Mediterr J Rheumatol 2018;29(4):228-31
Birth Registry of Women with Systematic Lupus Erythematosus: The Greek Experience
Authors Information

1. Private Practice Rheumatologist, Thessaloniki, Greece
2. Rheumatology Unit, GHA, Sismanogleio, Athens, Greece
3. Rheumatology and Clinical Immunology Unit, 4th Internal Medicine University Clinic, GUH, Attikon, Athens, Greece
4. Private Practice Rheumatologist, Chania, Crete, Greece
5. 1st University Internal Medicine Clinic, Medical School, DUT, Alexandroupolis, Greece
6. 4th Internal Medicine Clinic, AUTH, Ippokrateio GHTH, Thessaloniki, Greece
7. Private Practice Rheumatologist, Herakleion, Crete, Greece
8. Rheumatology and Clinical Immunology and Allergiology Clinic, PAGNI, Herakleion, Crete, Greece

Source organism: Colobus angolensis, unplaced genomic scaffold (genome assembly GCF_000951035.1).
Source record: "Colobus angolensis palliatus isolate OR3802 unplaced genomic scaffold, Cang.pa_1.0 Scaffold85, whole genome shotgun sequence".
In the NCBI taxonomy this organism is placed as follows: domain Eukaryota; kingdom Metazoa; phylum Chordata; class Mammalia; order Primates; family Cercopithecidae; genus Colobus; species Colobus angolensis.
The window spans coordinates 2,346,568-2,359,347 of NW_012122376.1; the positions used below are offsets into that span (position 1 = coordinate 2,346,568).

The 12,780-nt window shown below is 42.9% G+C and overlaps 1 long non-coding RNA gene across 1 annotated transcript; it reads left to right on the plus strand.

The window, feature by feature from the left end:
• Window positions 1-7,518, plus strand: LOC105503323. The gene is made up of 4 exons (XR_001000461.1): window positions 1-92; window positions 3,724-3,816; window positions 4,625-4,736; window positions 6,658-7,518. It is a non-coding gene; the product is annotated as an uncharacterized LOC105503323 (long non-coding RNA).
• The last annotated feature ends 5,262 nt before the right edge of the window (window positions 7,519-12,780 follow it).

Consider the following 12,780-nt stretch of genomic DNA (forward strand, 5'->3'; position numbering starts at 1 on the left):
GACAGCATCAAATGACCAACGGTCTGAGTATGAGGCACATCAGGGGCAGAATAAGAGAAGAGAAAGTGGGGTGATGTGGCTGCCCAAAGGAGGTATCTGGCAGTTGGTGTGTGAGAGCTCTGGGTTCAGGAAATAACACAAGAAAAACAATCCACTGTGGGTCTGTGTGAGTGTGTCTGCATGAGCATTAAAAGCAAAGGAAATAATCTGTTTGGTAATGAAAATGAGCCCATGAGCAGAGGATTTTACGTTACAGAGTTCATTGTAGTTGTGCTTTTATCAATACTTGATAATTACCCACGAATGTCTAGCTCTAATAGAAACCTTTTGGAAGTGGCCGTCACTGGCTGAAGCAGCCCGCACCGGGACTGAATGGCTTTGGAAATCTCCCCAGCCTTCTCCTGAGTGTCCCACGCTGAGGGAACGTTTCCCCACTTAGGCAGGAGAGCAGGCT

Pregnancy in women with SLE (Systematic Lupus Erythematosus) is considered of “high risk” since it has been related with adverse events both in the mother and the foetus. Many studies have reported relapse of the disease during the pregnancy and the first trimester post-labour, while others have found no difference in terms of frequency and type of relapses. Moreover, adverse obstetrical events like recurrent pregnancy loss, preeclampsia, prematurity, intrauterine growth restriction and neonatal lupus syndrome tend to occur more often in patents with SLE. However, most of these data regarding the burden and pregnancy outcomes in SLE come from retrospective studies of previous decades, and in non-Caucasian patients. To this end, more recent studies have suggested overall improved outcomes of pregnancy, still their results are often conflicting. The purpose of this study is to record, through a prospective observational (non-interventional) study, the contemporary prognosis of pregnancy in women with SLE who are followed-up by private and hospital physicians in Greece. In particular, we aim to establish a registry to study the course of the disease during pregnancy, the outcome of pregnancy and the possible negative or positive prognostic factors, the effect of drugs on pregnancy and the foetus.